But what if THEY believe it? Been helping my mom through the valley of the shadow of death recently, and “part of God’s Plan” has been her mantra. The Prince of this world is filled with resentment and spite, and he purely hates us. God has a plan to help us all pass safely through to the other side: This is part of it, He IS with you, and you WILL make it. Telling her otherwise would be bloody cruel.

            Which only reinforces both the banshee of middle-class utopia and the chappie heading rightward: Pay attention, and listen. One man’s “never say” is another’s “I need that”

            I know, easier said than done. But aiming high is the place to start.

                1. So… if Jesus had prayed hard enough in Gethsemane, He wouldn’t have died?

                  What did he want from Jesus — dripping sweat with blood?

                  (On a similar topic, though, you have to admit that St. Martha wasn’t passive-aggressive. She just came right out and said it.)

                  1. *grin* I always rather liked Saint Martha– even if she did seem to have a temper. Well, honestly, because she does have a temper, but wasn’t dumb about it…..

                  2. And she may have paid for it…..

                    The Sons of Mary seldom bother, for they have inherited that good part;
                    But the Sons of Martha favour their Mother of the careful soul and the troubled heart.
                    And because she lost her temper once, and because she was rude to the Lord her Guest,
                    Her Sons must wait upon Mary’s Sons, world without end, reprieve, or rest.

                    And the Sons of Mary smile and are blessed — they know the Angels are on their side.
                    They know in them is the Grace confessed, and for them are the Mercies multiplied.
                    They sit at the Feet — they hear the World — they see how truly the Promise runs.
                    They have cast their burden upon the Lord, and — the Lord He lays it on Martha’s Sons!

                    1. I enjoy Kipling, but for dang sure wouldn’t go to him for theology… what a very English sort of poem, contrasting those who Do with those who go more the vaguely Christian sort of inshallah.

                      The whole point of Christ’s rebuke to Martha was that He would only physically be there a little while.


                      Poem also does her rather wrong; remember who went to meet Him when her brother lay dead, while her sister stayed home.


                      And it’s such a lovely poem, it’s a shame he couldn’t see the defense of a proto-nun in the story….

                    2. His theology is somewhat variable. “The Disciple”, “Tomlinson”, and “Our Lady of the Sackcloth” are all wonderful poems, but not completely consistent.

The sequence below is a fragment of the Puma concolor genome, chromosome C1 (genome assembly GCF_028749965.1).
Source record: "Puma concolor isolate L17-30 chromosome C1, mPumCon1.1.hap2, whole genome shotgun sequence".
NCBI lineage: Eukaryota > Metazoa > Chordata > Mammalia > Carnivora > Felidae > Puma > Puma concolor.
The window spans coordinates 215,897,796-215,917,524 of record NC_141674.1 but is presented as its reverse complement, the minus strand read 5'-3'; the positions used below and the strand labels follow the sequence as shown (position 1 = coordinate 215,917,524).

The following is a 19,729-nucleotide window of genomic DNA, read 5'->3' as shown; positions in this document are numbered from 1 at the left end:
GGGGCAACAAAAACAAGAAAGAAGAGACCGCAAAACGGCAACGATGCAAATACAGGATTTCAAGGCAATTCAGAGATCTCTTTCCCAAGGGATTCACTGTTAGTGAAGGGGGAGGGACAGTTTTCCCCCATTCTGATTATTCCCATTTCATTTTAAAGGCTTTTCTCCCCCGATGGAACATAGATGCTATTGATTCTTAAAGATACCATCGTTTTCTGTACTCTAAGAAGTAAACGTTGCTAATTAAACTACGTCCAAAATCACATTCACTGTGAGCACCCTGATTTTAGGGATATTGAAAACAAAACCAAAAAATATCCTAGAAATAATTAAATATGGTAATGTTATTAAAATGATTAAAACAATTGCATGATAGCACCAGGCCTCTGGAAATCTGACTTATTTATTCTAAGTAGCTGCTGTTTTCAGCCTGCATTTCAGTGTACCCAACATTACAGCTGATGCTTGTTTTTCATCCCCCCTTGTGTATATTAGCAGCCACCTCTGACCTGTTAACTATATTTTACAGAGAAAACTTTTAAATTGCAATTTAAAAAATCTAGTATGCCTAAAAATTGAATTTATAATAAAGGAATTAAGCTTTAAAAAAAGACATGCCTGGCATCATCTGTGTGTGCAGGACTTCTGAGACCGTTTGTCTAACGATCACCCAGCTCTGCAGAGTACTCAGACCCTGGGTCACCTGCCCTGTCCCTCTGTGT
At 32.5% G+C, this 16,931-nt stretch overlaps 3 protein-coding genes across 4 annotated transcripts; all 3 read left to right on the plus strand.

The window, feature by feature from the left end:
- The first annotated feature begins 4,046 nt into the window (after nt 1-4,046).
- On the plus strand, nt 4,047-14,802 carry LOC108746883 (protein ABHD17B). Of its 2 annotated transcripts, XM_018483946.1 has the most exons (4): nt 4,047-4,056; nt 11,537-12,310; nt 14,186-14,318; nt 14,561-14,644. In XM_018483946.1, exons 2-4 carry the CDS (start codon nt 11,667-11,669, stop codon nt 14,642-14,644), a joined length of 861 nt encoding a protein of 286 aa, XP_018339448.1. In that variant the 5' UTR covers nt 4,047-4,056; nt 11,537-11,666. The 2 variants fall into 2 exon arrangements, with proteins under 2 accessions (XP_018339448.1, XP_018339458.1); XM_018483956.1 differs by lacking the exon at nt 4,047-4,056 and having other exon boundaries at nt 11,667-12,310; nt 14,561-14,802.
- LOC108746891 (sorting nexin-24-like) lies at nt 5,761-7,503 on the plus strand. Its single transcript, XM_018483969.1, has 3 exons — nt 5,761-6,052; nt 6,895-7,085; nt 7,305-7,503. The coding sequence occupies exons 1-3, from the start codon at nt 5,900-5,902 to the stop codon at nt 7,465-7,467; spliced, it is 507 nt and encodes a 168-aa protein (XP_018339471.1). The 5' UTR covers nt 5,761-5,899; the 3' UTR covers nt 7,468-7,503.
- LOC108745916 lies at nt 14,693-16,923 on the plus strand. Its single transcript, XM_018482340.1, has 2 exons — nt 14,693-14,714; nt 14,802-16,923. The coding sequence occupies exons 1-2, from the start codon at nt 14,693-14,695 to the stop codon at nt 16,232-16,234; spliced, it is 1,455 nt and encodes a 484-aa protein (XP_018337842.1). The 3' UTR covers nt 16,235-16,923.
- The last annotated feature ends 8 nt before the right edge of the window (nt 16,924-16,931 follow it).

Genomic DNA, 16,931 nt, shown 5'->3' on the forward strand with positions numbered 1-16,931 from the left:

3. I do not think his concern was correct nor consistent theology. I think his concern was expressing the various ways men and women have of thinking about their God and their purpose.

                      Same way as Heinlein’s purpose was not about feeding you answers so much as pushing you toward the important questions and the ways of finding your answers.

                      That’s the difference between great novelists and great polemicists.

                    4. … remember who went to meet Him when her brother lay dead, while her sister stayed home.

                      I’ve made that point several times: Martha gets a bit of a bad rap. We remember the one case where she didn’t get her priorities quite right, but we forget that she was the one who told Jesus, “Lord, if you had been here, my brother would not have died. But even now I know that whatever you ask from God, God will give you.” And then, “I believe that you are the Christ, the Son of God, who is coming into the world.”

                      Martha understood. I’d rather remember her for that than for one bad day.

                    5. Sort of?
                      Chesterton called Kipling a “heretic,” IIRC, because he believed in discipline over all else, or so Chesterton claimed. I think Chesterton, being something of a “Little Englander,” misread Kipling, but that’s another story.

                    1. The one where Martha is scrambling like crazy to play hostess to at the very least 14 men, probably more than that, and her sister is just sitting there, listening to Jesus.

                      So she went right to the top and flat out asked the Lord to tell her sister to get off her rump and help already.

                      (Notably, it doesn’t say He rebuked her, just that He said Mary had chosen the better part and it wouldn’t be taken from her. I’d guess if Martha hadn’t been being responsible, one of the disciples– prolly Peter– would’ve complained about there not being food and drink and other hospitality, and been told off; that’s pure speculation, though.)

                    2. Oh… got it. Wierd threading on this one. I was responding to suburban banshee, who wrote:

                      So… if Jesus had prayed hard enough in Gethsemane, He wouldn’t have died?